LOS ANGELES (CBSLA.com) — It’s been three weeks since fugitive ex-LAPD cop Christopher Dorner died in a cabin fire in the San Bernardino Mountains, and officials are still not entirely sure on whether the $1.1 million reward for his capture will be paid – or to whom it would be paid.

Los Angeles Police Department Chief Charlie Beck says that the police commission is still hammering out who – and how many – will get the reward money.

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“Well, we’re pretty close to agreement on the people that are eligible to receive the reward, so you know, that’s a good piece of it,” Beck said.

However, Beck would not say how many people are eligible for the reward, and how much of it would actually be paid out.

“Now we’re trying to decide whose rewards would apply in these circumstances,” Beck said.


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Dorner, a disgruntled former Los Angeles police officer and Naval reservist, terrorized most of Southern California for nearly a week after being named a suspect in the murders of a Cal State Fullerton women’s basketball coach – the daughter of a former LAPD captain — and her fiancé in Irvine. He is also believed to have murdered a Riverside Police officer and a San Bernardino County sheriff’s detective.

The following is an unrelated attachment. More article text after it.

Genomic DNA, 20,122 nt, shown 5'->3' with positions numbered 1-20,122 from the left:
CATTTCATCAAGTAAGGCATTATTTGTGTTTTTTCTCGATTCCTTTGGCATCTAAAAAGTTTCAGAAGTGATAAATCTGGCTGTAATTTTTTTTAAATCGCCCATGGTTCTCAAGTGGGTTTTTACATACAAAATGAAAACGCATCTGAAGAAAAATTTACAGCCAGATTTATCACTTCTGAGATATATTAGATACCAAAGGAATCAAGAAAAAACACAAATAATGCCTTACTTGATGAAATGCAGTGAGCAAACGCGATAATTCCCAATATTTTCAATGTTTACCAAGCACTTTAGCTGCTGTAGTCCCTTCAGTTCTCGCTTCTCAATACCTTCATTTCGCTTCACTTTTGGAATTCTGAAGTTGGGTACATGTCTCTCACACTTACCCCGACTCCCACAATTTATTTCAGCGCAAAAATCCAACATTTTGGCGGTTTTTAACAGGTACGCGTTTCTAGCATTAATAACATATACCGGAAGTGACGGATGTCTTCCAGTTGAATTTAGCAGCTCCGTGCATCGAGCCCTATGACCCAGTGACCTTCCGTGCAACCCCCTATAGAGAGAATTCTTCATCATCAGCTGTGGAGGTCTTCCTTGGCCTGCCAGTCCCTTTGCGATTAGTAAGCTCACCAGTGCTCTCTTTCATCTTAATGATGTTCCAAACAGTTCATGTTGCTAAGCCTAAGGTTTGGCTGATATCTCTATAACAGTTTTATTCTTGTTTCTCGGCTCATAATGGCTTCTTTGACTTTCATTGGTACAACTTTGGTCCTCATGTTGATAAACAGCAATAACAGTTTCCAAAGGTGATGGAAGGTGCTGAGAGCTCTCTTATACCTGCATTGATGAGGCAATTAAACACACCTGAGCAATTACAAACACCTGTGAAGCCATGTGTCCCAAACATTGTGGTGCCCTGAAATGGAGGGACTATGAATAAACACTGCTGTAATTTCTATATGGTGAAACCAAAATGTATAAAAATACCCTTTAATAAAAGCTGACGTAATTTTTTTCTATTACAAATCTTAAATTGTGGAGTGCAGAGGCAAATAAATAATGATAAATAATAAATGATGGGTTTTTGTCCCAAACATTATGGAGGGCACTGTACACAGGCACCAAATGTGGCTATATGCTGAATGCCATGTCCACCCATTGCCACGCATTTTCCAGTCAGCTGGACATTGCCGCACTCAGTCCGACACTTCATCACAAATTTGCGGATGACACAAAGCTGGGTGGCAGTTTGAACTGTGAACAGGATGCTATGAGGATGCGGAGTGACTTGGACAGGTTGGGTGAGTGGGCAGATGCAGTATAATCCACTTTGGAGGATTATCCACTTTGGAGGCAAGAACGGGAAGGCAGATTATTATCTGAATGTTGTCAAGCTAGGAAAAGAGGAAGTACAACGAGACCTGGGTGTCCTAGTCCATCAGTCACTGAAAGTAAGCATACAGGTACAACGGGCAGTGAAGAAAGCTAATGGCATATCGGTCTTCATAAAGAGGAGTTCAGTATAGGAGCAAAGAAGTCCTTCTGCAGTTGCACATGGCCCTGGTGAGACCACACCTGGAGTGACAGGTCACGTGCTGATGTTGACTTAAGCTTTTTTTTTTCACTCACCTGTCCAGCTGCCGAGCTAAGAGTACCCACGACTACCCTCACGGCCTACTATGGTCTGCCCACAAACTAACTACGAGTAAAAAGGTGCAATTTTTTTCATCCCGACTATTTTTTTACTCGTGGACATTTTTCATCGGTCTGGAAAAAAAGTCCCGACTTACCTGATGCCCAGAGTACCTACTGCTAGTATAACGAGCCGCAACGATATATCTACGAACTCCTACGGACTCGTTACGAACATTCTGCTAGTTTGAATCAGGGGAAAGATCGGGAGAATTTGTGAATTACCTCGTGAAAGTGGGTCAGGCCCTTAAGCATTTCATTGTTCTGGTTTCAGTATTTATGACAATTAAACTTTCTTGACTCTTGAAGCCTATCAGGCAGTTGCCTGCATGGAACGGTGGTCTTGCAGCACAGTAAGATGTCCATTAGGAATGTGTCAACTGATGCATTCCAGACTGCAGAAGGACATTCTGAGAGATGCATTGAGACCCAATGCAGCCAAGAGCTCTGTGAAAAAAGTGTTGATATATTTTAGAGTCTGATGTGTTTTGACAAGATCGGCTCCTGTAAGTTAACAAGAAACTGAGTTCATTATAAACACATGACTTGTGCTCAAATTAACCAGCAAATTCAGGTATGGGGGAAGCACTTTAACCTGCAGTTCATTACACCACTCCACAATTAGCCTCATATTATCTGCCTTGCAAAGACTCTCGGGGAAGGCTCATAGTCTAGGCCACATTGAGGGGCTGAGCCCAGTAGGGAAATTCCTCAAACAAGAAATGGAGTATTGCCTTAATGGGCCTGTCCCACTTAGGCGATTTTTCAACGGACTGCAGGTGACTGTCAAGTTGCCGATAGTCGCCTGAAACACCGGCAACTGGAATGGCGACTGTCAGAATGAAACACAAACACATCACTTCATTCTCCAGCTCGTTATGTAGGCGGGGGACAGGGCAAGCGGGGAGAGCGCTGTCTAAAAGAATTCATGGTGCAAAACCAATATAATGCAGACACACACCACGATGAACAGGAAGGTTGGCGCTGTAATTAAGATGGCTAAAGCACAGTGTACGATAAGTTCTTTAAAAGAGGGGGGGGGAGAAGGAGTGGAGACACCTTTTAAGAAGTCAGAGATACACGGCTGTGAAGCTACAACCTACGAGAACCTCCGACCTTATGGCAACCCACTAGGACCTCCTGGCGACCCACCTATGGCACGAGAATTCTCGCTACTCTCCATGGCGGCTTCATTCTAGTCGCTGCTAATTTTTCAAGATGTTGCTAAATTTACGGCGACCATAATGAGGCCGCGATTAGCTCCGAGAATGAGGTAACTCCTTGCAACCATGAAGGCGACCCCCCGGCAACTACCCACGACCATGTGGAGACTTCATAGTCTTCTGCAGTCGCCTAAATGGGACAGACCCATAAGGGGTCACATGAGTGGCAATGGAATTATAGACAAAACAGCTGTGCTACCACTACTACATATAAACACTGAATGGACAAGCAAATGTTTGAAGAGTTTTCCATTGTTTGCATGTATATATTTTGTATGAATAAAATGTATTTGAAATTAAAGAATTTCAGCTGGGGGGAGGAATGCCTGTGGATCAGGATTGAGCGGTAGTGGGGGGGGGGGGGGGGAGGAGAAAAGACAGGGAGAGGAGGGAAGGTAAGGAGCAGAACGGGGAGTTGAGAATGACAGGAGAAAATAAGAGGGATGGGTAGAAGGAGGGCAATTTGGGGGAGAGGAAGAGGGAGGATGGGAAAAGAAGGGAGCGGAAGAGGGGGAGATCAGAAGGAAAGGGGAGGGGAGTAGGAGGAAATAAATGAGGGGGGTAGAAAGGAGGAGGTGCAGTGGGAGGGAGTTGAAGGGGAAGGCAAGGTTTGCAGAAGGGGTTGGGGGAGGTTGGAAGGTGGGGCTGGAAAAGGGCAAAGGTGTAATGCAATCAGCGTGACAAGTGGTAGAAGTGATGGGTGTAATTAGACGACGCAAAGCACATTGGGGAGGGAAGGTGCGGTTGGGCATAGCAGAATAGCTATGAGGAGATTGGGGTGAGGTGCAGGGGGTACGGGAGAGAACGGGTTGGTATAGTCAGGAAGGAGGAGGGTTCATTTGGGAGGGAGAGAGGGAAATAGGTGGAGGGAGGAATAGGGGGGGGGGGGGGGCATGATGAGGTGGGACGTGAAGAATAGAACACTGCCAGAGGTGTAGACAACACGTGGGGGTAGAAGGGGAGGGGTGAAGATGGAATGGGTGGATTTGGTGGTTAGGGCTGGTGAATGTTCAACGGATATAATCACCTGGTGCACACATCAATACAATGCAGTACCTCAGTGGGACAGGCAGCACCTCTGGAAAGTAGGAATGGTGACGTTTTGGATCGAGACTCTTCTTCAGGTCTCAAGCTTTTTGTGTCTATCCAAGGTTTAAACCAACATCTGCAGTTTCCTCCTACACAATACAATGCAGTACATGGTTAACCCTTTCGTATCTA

There were 31 entities – cities, law enforcement agencies, police unions and individuals – involved in putting together the unprecedented reward.

“So we have to be respectful of their rules, you know,” Beck said. “I think, certainly, that there will be individuals that will be eligible under the city of Los Angeles and private donors, but there are some municipalities that have very strict rules and we gotta respect those rules.”

The recipient – or recipients – of the reward will hinge on what is in the final report from San Bernardino County Sheriff’s Department, the lead agency that tracked Dorner to the mountain cabin where he was killed. It’s expected that the final report will include the names of individuals, what they told investigators and what role that information played in tracking Dorner.

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When asked if the reward could possibly be paid out within three to six months, Beck said, “Oh, I’m hoping so.”